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Letter to Howard Stern

October, 20 2008 Share

October 20, 2008

Mr. Howard Stern
The Howard Stern Show
Sirius Satellite Radio
1221 Avenue of the Americas
New York, NY 10020

Dear Mr. Stern:

I can vividly remember your lampooning of Kathie Lee Gifford after we exposed the fact that 12 and 13-year-old children were sewing her clothing line under abusive sweatshop conditions for pennies an hour in Honduras.  I am now sending you a report that documents similar abusive conditions faced by women in South Korea who made Sirius Satellite radios at the Kiryung Electronics factory in Seoul.  Management limited married women to just three-month contracts so they could easily be let go—fired—if they became pregnant.  The vast majority of production line workers making the Sirius radios were hired as "temps,"  a category which stripped them of their basic rights.

Women could be fired for using the bathroom, arriving a few minutes late to work, requesting a sick day, or if they were unable to work every weekend or on national holidays.  In fact, women workers could be fired if the line supervisor did not like the way they looked.  The women making the Sirius Satellite radios routinely toiled 13 to 14-hour shifts, six and seven days a week, while being paid below subsistence level wages—trapping them and their children in a poverty-level existence.  Before Sirius radio shipments had to leave for the U.S., the women often had to work grueling all-night 24-hour shifts.  All overtime was mandatory.

A delegation of women workers from the Kiryung Electronics factory has travelled to New York City, arriving late Tuesday night, October 15, to seek a meeting with representatives of the Sirius company.  They are accompanied by representatives of the Korean Metal Workers Union, Korea's largest union.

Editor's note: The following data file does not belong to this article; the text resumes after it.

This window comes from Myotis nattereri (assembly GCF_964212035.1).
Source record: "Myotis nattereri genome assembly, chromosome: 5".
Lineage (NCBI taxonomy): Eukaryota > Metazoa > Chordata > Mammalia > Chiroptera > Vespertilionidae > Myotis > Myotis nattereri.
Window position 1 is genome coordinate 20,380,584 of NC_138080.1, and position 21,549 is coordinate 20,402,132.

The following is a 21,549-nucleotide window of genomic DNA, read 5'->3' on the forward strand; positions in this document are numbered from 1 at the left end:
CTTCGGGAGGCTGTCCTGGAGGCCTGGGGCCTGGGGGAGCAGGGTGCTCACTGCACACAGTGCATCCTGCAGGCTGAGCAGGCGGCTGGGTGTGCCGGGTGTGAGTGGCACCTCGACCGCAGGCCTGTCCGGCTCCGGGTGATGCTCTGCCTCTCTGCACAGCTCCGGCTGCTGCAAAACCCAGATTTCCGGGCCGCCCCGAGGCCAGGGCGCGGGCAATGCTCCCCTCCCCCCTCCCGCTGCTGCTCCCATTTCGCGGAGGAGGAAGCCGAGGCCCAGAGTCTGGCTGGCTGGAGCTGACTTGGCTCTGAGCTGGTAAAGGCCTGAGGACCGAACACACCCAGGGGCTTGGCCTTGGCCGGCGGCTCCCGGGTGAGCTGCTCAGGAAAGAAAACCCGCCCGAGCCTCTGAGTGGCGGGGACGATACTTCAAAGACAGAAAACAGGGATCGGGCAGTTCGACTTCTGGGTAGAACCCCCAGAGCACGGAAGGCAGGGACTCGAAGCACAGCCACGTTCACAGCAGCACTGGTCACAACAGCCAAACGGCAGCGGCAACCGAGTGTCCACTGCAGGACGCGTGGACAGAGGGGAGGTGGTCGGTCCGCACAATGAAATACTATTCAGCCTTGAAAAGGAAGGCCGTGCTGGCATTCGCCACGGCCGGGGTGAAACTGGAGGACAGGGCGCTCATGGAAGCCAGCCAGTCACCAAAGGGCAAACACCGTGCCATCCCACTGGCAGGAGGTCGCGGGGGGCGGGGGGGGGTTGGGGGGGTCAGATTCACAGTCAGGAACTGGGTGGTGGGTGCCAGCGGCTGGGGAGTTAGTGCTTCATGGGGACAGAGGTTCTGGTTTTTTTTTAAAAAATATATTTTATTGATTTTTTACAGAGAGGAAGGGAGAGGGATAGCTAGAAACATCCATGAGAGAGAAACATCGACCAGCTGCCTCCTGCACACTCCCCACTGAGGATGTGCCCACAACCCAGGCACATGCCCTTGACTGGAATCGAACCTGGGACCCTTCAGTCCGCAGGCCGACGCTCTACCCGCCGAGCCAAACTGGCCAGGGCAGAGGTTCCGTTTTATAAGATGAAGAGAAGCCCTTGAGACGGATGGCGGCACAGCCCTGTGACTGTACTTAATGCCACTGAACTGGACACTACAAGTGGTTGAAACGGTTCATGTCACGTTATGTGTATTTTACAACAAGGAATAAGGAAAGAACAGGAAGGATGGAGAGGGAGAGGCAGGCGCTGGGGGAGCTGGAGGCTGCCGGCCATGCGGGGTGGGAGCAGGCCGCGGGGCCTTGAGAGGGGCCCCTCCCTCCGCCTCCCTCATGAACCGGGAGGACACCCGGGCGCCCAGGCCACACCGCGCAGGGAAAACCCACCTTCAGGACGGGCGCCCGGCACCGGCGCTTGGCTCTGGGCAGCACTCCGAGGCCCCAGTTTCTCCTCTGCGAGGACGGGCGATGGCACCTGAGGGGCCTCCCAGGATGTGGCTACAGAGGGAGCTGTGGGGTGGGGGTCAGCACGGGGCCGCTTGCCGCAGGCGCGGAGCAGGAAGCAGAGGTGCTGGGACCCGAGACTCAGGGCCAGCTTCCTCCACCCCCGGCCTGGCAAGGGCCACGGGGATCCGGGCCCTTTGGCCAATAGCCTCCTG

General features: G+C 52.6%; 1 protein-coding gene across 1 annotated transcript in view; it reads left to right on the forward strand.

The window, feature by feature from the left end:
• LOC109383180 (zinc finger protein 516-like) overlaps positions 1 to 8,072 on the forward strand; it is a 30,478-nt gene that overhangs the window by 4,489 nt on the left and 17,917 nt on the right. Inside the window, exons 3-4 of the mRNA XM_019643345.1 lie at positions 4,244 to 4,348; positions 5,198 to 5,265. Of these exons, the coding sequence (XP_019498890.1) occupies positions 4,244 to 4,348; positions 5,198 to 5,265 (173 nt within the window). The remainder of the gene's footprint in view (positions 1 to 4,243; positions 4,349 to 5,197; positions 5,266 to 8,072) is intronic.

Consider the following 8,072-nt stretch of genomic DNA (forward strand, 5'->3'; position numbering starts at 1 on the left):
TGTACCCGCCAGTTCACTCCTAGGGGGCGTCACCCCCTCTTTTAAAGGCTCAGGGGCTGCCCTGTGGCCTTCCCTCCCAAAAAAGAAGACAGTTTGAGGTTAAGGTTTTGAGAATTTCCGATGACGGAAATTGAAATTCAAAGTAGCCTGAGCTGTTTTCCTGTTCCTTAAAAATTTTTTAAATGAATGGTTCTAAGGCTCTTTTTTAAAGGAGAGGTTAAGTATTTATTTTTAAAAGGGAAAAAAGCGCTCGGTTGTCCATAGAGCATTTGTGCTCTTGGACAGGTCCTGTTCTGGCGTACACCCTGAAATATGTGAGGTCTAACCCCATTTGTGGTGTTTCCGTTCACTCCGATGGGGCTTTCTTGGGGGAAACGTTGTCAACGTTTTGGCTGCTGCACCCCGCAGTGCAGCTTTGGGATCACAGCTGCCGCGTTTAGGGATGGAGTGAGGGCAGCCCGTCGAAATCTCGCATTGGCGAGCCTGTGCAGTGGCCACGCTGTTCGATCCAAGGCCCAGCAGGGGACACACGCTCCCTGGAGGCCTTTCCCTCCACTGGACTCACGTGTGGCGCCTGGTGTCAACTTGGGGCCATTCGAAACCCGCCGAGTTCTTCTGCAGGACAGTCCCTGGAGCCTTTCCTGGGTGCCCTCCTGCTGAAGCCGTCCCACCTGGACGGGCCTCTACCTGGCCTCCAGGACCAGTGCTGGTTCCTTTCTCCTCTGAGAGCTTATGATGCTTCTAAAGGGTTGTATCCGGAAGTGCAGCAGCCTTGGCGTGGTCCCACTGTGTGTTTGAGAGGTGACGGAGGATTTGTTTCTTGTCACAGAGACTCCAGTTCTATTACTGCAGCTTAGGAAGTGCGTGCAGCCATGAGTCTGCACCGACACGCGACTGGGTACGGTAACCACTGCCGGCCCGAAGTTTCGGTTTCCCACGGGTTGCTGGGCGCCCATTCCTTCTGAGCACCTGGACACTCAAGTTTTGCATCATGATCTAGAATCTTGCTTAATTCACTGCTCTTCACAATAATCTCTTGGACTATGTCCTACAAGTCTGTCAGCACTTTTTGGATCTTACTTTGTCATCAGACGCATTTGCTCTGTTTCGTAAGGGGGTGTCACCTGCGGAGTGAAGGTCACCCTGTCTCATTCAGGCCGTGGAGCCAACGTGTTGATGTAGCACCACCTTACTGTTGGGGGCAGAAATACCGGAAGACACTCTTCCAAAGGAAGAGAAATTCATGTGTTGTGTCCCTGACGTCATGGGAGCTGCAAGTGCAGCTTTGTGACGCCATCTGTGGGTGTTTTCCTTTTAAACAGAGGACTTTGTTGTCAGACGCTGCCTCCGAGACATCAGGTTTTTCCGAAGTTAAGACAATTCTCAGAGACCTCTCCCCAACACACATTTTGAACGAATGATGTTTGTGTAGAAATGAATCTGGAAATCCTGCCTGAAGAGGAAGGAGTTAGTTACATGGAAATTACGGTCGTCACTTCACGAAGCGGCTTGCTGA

The women fought back against the exploitative conditions at the Kiryung factory and have been on strike since the summer of 2005.  The workers—mostly women—have faced constant harassment, threats and beatings.  Factory management hired thugs to attack the strikers.  Ten of the women have just ended a hunger strike, including the chairwoman of the local union at Kiryung, who went without food for 94 days.  She is now hospitalized.

A year ago, the Kiryung factory relocated the production of Sirius Satellite radios to a low wage factory in China, telling the workers that it was Sirius management that demanded Kiryung drastically cut costs by moving to China.

The brave women from the Kiryung factory have come to New York to ask Sirius Satellite Radio to intervene with Kiryung's management to sit down and negotiate in good faith to finally end this crisis.  We will be at the building seeking a meeting with Sirius management at 1:00 p.m. on Tuesday, October 22. 

I hope you can help the women, who have suffered long enough.  Please call me if you have any questions or ideas.  Thank you.

Sincerely,

 

Charles Kernaghan
Director

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